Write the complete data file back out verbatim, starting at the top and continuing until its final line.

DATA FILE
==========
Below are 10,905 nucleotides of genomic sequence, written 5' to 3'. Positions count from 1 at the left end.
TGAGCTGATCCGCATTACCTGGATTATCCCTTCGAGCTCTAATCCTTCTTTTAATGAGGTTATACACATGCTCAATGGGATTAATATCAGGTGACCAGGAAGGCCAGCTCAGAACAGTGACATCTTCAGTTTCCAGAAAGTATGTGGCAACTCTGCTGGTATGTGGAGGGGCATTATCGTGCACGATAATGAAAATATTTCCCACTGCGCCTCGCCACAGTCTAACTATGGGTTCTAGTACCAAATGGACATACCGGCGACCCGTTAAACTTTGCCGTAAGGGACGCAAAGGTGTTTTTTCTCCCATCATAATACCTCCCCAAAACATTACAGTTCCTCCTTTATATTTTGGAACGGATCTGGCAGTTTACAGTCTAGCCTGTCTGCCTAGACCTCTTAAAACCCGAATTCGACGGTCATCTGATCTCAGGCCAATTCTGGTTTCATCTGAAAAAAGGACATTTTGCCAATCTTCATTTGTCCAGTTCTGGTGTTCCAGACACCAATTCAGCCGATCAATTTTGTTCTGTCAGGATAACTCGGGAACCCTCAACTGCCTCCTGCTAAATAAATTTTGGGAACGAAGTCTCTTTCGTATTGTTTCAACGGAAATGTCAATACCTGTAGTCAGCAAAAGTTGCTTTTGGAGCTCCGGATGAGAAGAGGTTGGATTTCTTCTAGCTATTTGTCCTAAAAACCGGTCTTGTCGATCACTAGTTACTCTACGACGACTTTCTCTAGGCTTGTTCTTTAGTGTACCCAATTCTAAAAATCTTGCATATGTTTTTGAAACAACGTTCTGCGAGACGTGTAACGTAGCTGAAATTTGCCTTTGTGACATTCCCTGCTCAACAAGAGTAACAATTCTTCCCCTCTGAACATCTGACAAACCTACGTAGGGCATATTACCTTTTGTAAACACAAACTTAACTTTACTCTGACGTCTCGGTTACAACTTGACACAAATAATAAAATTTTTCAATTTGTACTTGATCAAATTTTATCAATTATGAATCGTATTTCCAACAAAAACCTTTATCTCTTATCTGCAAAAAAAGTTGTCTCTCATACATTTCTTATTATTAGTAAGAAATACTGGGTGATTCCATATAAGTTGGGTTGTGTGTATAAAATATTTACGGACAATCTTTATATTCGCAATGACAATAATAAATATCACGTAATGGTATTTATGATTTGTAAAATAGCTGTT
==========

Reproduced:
Below are 10,905 nucleotides of genomic sequence, written 5' to 3'. Positions count from 1 at the left end.
TGAGCTGATCCGCATTACCTGGATTATCCCTTCGAGCTCTAATCCTTCTTTTAATGAGGTTATACACATGCTCAATGGGATTAATATCAGGTGACCAGGAAGGCCAGCTCAGAACAGTGACATCTTCAGTTTCCAGAAAGTATGTGGCAACTCTGCTGGTATGTGGAGGGGCATTATCGTGCACGATAATGAAAATATTTCCCACTGCGCCTCGCCACAGTCTAACTATGGGTTCTAGTACCAAATGGACATACCGGCGACCCGTTAAACTTTGCCGTAAGGGACGCAAAGGTGTTTTTTCTCCCATCATAATACCTCCCCAAAACATTACAGTTCCTCCTTTATATTTTGGAACGGATCTGGCAGTTTACAGTCTAGCCTGTCTGCCTAGACCTCTTAAAACCCGAATTCGACGGTCATCTGATCTCAGGCCAATTCTGGTTTCATCTGAAAAAAGGACATTTTGCCAATCTTCATTTGTCCAGTTCTGGTGTTCCAGACACCAATTCAGCCGATCAATTTTGTTCTGTCAGGATAACTCGGGAACCCTCAACTGCCTCCTGCTAAATAAATTTTGGGAACGAAGTCTCTTTCGTATTGTTTCAACGGAAATGTCAATACCTGTAGTCAGCAAAAGTTGCTTTTGGAGCTCCGGATGAGAAGAGGTTGGATTTCTTCTAGCTATTTGTCCTAAAAACCGGTCTTGTCGATCACTAGTTACTCTACGACGACTTTCTCTAGGCTTGTTCTTTAGTGTACCCAATTCTAAAAATCTTGCATATGTTTTTGAAACAACGTTCTGCGAGACGTGTAACGTAGCTGAAATTTGCCTTTGTGACATTCCCTGCTCAACAAGAGTAACAATTCTTCCCCTCTGAACATCTGACAAACCTACGTAGGGCATATTACCTTTTGTAAACACAAACTTAACTTTACTCTGACGTCTCGGTTACAACTTGACACAAATAATAAAATTTTTCAATTTGTACTTGATCAAATTTTATCAATTATGAATCGTATTTCCAACAAAAACCTTTATCTCTTATCTGCAAAAAAAGTTGTCTCTCATACATTTCTTATTATTAGTAAGAAATACTGGGTGATTCCATATAAGTTGGGTTGTGTGTATAAAATATTTACGGACAATCTTTATATTCGCAATGACAATAATAAATATCACGTAATGGTATTTATGATTTGTAAAATAGCTGTT